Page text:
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Original source: http://www.macrumors.com/2014/10/25/cvs-disabling-nfc-apple-pay/

I found DF commentary worthwhile.

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    I guess I’m sort of confused, but what’s the advantage of using Apple Pay over a normal credit card?

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      It’s rare that I don’t have both, but if I only have one, I have my phone and not my wallet. Sometimes accidentally; I’ve turned around halfway to the store without my wallet a few times, but never seem to forget my phone. (More practically, I notice its absence more quickly when I go to listen to music.)

      Sometimes purposefully, like if I go for a run or to the gym. Ironically, those are the situations I’m most likely to want to pick up a drink from a store like CVS.

      If even 25% of the places I buy things from started taking apple pay, I’d probably start leaving my wallet at home more often. And then the places that take apple pay would quickly become 100% of the places I go.

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        I am still waiting for my new phone but there is a simple fix to this problem.

        Get one of those 2 card cases for your phone. I have my debit card ($300/day limit) and my drivers license. I call it my drinking wallet. Then if I forget the regular wallet, I still have something to help things along if I’m out running.

        Just a low tech solution to the “crap forgot my wallet at home” problem.

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      What Apple gets and what no one else in the industry does is that using your mobile device for payments will only work if it’s far easier and better than using a credit card.

      I’m not sure that Apple “gets” anything here. Apple Pay is still far more cumbersome than pulling a credit card from my wallet.

      It seems that the companies who actually get it are those like Final (no relation).

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        Apple Pay is still far more cumbersome than pulling a credit card from my wallet.

        Really? This is a bit surprising to me.

        I’ve not used Apple Pay yet, but have seen it used by a friend. It looked ridiculously easy. What have you found that makes it more cumbersome?

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          I have a zipper on the pocket I keep my phone in and a pin on the phone itself. If the system can be used without the pin, that’s a complete dealbreaker right there.

          Also, and this is obviously a personal thing that doesn’t apply to everybody, I don’t think Apple (or Google, or really any non-bank) have any business storing any of my financial information, and I absolutely refuse to allow them to spend money on my behalf.

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            You should give https://www.apple.com/apple-pay/ a quick skim.

            It uses Touch ID on the phone:

            One touch to pay with Touch ID. Now paying in stores happens in one natural motion — there’s no need to open an app or even wake your display thanks to the innovative Near Field Communication antenna in iPhone 6. To pay, just hold your iPhone near the contactless reader with your finger on Touch ID. You don’t even have to look at the screen to know your payment information was successfully sent. A subtle vibration and beep let you know.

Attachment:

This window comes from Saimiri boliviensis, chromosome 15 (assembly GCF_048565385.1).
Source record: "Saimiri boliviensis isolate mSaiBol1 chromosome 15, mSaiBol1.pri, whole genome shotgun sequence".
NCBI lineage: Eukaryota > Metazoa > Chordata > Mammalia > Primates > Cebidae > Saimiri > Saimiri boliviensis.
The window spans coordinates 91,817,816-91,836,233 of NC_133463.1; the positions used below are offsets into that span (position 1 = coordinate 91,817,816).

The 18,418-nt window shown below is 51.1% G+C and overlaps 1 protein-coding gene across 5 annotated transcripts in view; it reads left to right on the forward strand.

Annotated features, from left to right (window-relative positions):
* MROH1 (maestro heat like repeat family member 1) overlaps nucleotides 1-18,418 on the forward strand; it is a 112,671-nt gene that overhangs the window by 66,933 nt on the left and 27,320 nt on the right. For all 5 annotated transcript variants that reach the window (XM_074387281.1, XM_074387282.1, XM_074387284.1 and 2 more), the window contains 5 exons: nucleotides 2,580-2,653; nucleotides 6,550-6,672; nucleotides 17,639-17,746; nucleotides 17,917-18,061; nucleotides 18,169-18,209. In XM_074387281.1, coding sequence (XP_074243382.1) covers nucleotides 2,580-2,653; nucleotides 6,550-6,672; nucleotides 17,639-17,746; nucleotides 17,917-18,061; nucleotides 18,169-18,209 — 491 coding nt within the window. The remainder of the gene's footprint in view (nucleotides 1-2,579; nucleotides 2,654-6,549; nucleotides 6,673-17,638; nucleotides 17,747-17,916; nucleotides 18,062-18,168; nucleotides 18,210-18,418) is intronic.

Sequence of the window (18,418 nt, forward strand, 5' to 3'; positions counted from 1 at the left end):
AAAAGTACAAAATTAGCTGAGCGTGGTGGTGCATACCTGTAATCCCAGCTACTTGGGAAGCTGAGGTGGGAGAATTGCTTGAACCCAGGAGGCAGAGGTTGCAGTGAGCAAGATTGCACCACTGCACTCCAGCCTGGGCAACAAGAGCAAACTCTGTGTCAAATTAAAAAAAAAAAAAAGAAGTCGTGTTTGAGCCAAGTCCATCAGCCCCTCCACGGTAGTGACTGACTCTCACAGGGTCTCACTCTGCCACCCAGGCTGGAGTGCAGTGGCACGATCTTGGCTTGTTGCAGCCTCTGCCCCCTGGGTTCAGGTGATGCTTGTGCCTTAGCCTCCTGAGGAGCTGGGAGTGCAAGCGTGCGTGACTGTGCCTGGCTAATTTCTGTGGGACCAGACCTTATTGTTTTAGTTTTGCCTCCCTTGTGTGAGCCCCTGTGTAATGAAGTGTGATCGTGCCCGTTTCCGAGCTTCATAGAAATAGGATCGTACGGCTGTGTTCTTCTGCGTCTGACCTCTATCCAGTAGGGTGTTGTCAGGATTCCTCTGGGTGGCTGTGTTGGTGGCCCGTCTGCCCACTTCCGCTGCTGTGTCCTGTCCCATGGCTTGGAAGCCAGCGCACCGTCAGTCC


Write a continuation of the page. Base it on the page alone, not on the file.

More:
And it stores info in the secure element of the phone, not on Apple servers:

            Every time you hand over your credit or debit card to pay, your card number and identity are visible. With Apple Pay, instead of using your actual credit and debit card numbers when you add your card, a unique Device Account Number is assigned, encrypted, and securely stored in the Secure Element, a dedicated chip in iPhone, iPad, and Apple Watch. These numbers are never stored on Apple servers. And when you make a purchase, the Device Account Number, along with a transaction-specific dynamic security code, is used to process your payment. So your actual credit or debit card numbers are never shared by Apple with merchants or transmitted with payment.

            And as some have pointed out in various places, Apple provides less identifying info to the merchant than they would have gotten with a regular credit card …

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              Every time you hand over your credit or debit card to pay, your card number and identity are visible.

              I don’t understand this. When I pay with my credit or debit card, the merchant never sees or touches my card, and they have no opportunity to get its information thanks to chip+pin or NFC. How is Apple Pay better than this?

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                In the United States NFC is still a novelty. Lots of people didn’t know it was possible before Apple Pay.

                Chip cards and readers are practically nonexistent in the US. When they do roll them out, they’re going to be chip&sign instead of chip&PIN. Apple Pay might be more secure than this.

                It’s not so clear what the benefits will be in the modern world (you know, places with the metric system). At the very least:

                1. Supposedly a different PAN is used for each transaction, so merchants can’t use it to track your purchases.
                2. You get a list of transactions on your phone. If your bank has a crappy app this might be useful.
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                  Americans don’t do chip+pin, that’s why. Apple Pay is basically PayWave, the NFC version of chip+pin that’s everywhere in .au, but without the $100 limit because you use a fingerprint.